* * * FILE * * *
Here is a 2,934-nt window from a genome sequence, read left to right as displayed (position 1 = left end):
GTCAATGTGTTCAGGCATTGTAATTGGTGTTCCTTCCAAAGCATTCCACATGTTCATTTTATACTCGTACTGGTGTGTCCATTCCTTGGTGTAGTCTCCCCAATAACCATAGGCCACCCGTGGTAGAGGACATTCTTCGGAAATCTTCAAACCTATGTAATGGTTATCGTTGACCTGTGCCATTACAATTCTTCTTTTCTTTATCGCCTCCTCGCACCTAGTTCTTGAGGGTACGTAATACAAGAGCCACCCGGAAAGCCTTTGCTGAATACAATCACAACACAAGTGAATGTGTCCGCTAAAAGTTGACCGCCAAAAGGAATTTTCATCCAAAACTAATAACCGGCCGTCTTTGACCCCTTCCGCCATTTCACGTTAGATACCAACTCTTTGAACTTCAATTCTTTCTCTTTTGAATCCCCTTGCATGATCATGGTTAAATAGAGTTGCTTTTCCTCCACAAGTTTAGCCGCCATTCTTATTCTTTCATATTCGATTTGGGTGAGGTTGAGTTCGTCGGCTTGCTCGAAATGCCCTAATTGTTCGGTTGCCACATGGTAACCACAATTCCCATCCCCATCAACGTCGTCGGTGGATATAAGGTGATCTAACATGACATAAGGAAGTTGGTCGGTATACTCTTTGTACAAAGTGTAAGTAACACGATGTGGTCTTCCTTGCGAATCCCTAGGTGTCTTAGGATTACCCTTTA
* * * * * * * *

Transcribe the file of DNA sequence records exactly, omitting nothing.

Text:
Here is a 2,934-nt window from a genome sequence, read left to right as displayed (position 1 = left end):
GTCAATGTGTTCAGGCATTGTAATTGGTGTTCCTTCCAAAGCATTCCACATGTTCATTTTATACTCGTACTGGTGTGTCCATTCCTTGGTGTAGTCTCCCCAATAACCATAGGCCACCCGTGGTAGAGGACATTCTTCGGAAATCTTCAAACCTATGTAATGGTTATCGTTGACCTGTGCCATTACAATTCTTCTTTTCTTTATCGCCTCCTCGCACCTAGTTCTTGAGGGTACGTAATACAAGAGCCACCCGGAAAGCCTTTGCTGAATACAATCACAACACAAGTGAATGTGTCCGCTAAAAGTTGACCGCCAAAAGGAATTTTCATCCAAAACTAATAACCGGCCGTCTTTGACCCCTTCCGCCATTTCACGTTAGATACCAACTCTTTGAACTTCAATTCTTTCTCTTTTGAATCCCCTTGCATGATCATGGTTAAATAGAGTTGCTTTTCCTCCACAAGTTTAGCCGCCATTCTTATTCTTTCATATTCGATTTGGGTGAGGTTGAGTTCGTCGGCTTGCTCGAAATGCCCTAATTGTTCGGTTGCCACATGGTAACCACAATTCCCATCCCCATCAACGTCGTCGGTGGATATAAGGTGATCTAACATGACATAAGGAAGTTGGTCGGTATACTCTTTGTACAAAGTGTAAGTAACACGATGTGGTCTTCCTTGCGAATCCCTAGGTGTCTTAGGATTACCCTTTA